“The problem is translating the known science into policy, especially in the Texas Legislature, where policy is currently dominated by lobbyists representing special interests. No one speaks up for the Whooping Crane, the small landowner.”
– Andrew Sansom

In other words, El Paso is even more water short than San Antonio. It too is looking to pipelines and water mining to make ends meet. But El Paso has also already stepped into the future with a $67 million plant that will be the largest inland desalination project in the United States when it goes online in late 2005. Several pilot desalination projects are being planned on the Texas coast, prompted by Governor Rick Perry’s proposal to use tax-free investment bonds to finance local plants. The cost of desal water, $1.75 per thousand gallons, is higher than water piped from the Guadalupe or groundwater well fields, but isn’t saddled with hidden secondary costs such as loss of tax base or residual impacts such as leases, construction cost overruns, and legal expenses that are part of the cost of obtaining river and groundwater.

Similarly, Region L planners would be wise to budget several million dollars to offer real incentives for rural homeowners to get off wells and convert to rainwater catchment systems. The expense of such systems, which are common on water-scarce Caribbean islands, presently runs as high as $20,000-30,000 per home. The upside is homes equipped with catchment systems reduces demand on existing water supplies as well as prompts each household to be more responsible for their water use. In that respect, catchment systems do away with what amounts to water welfare.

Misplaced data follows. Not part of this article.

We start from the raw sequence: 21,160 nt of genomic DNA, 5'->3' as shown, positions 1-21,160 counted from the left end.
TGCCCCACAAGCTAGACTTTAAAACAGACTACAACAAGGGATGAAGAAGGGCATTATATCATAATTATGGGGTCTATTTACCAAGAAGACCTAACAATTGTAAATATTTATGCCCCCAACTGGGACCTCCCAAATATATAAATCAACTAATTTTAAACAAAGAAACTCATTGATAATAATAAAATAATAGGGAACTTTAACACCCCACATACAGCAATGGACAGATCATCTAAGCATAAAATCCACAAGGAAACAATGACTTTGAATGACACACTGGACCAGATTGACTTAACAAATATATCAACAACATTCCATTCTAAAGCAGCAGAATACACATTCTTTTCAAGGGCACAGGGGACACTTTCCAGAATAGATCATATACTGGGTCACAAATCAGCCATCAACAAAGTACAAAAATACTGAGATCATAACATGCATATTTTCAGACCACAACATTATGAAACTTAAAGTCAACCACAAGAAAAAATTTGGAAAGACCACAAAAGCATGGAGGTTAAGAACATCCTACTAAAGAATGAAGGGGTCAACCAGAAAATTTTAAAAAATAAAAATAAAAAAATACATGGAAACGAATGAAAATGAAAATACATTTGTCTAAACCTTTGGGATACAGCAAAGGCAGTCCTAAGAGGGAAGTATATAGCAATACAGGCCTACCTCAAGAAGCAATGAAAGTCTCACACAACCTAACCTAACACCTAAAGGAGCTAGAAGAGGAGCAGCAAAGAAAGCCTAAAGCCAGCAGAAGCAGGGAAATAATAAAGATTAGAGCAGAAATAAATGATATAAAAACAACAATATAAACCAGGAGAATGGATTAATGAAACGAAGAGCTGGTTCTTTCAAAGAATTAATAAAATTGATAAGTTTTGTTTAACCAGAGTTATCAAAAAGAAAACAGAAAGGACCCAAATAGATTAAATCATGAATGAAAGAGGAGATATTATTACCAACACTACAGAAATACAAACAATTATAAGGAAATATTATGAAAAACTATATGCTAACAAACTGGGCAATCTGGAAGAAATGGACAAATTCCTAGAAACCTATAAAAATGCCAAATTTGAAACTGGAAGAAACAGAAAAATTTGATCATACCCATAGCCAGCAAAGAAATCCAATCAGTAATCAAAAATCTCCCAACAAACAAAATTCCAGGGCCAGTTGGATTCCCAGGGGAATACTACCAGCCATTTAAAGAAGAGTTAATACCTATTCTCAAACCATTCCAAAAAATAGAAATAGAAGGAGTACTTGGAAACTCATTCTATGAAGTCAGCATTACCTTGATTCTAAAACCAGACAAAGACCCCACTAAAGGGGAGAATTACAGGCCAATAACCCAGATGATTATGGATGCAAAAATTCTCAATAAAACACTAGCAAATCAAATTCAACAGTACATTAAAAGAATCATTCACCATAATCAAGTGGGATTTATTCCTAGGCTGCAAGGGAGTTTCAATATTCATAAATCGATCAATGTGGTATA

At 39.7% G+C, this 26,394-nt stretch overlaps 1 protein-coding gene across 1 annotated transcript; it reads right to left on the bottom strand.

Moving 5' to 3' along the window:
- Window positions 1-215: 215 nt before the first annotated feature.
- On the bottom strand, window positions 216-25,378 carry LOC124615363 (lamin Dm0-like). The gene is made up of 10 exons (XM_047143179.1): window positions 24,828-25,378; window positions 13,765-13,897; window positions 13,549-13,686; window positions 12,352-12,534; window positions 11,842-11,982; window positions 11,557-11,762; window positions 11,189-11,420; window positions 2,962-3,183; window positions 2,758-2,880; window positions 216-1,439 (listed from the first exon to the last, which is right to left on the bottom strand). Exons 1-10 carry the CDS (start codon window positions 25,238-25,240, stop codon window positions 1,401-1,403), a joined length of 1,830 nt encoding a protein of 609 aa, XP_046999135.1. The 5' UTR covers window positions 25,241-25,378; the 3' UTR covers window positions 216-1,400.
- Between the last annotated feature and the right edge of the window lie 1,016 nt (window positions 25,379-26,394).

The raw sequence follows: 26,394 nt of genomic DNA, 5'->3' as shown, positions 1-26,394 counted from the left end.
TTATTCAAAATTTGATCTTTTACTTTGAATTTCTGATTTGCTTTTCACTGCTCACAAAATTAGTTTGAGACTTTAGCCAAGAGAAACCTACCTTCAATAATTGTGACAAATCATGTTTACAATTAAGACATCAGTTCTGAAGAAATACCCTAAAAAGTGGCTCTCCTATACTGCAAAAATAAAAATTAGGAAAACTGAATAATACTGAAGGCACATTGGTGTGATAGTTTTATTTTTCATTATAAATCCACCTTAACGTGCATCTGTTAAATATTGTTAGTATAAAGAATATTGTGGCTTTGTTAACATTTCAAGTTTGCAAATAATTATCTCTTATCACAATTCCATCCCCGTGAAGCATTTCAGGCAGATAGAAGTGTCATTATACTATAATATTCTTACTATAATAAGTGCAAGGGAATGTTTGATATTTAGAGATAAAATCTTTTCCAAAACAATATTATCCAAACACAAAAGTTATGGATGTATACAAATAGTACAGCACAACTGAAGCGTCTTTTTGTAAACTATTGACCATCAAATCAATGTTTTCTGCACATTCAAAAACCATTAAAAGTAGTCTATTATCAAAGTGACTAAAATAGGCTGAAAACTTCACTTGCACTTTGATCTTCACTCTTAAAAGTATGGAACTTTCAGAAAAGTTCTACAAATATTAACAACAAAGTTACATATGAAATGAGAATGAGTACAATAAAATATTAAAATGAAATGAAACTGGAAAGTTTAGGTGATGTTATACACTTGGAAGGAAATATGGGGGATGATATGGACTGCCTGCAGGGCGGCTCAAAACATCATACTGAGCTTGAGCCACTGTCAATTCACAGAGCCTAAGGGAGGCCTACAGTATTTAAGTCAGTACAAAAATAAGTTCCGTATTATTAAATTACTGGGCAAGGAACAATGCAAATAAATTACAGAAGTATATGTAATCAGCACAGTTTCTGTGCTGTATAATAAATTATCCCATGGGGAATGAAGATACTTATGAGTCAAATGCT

A larger philosophical question begs to be addressed as well. Water as the New Oil may sound good in theory, but ignores the fact water is a resource that belongs to every person in Texas. Water is life. Two years ago, a high-ranking state bureaucrat mentioned Enron lobbyists had a significant hand in writing water legislation in the 1997, 1999, and 2001 legislative sessions, back when the now-bankrupt company was eyeing water markets as a lucrative revenue stream.

Water deserves to be treated more honestly, fairly, equitably and ethically than that. A good start would be the Texas Supreme Court or the Texas Legislature eliminating rule of capture.

As laudable as the planning process has been, those left out need to be included. “This Region L spent more money on public input and public meetings than any region in the state,” Bill West says. Still, West admits Calhoun County, where shrimping is a major industry, had no representation on the region planning board. Nor did Canyon Lake interests. Deal them in. Aquaculture and recreation count, no matter what anyone says.

Regional planning suggests regional cooperation. Instead, local groups are fighting the state, the river authority, and private water purveyors, and fighting each other. Victoria folks wonder why San Antonio needs their water when Canyon Lake is so much closer and has all that excess capacity that has caused flooding downstream. Friends of Canyon Lake representatives suggest there’s enough groundwater in Kinney County to meet San Antonio’s needs for decades.

Everyone will have to give up a little. Who is going to give up a lot remains to be seen. “The Guadalupe system is the system that’s going to force all these issues to come to a head,” says water attorney Jim Blackwood. “The data is there. If the state chooses to ignore that data, someone will have to get hurt before the public wakes up. That someone is likely to be in the Guadalupe basin. San Antonio’s had a heck of a deal up until now. I understand why its citizens are loathe to pay as much as they’re going to have to pay. They didn’t give the rest of us any rebates when they had all that free water.”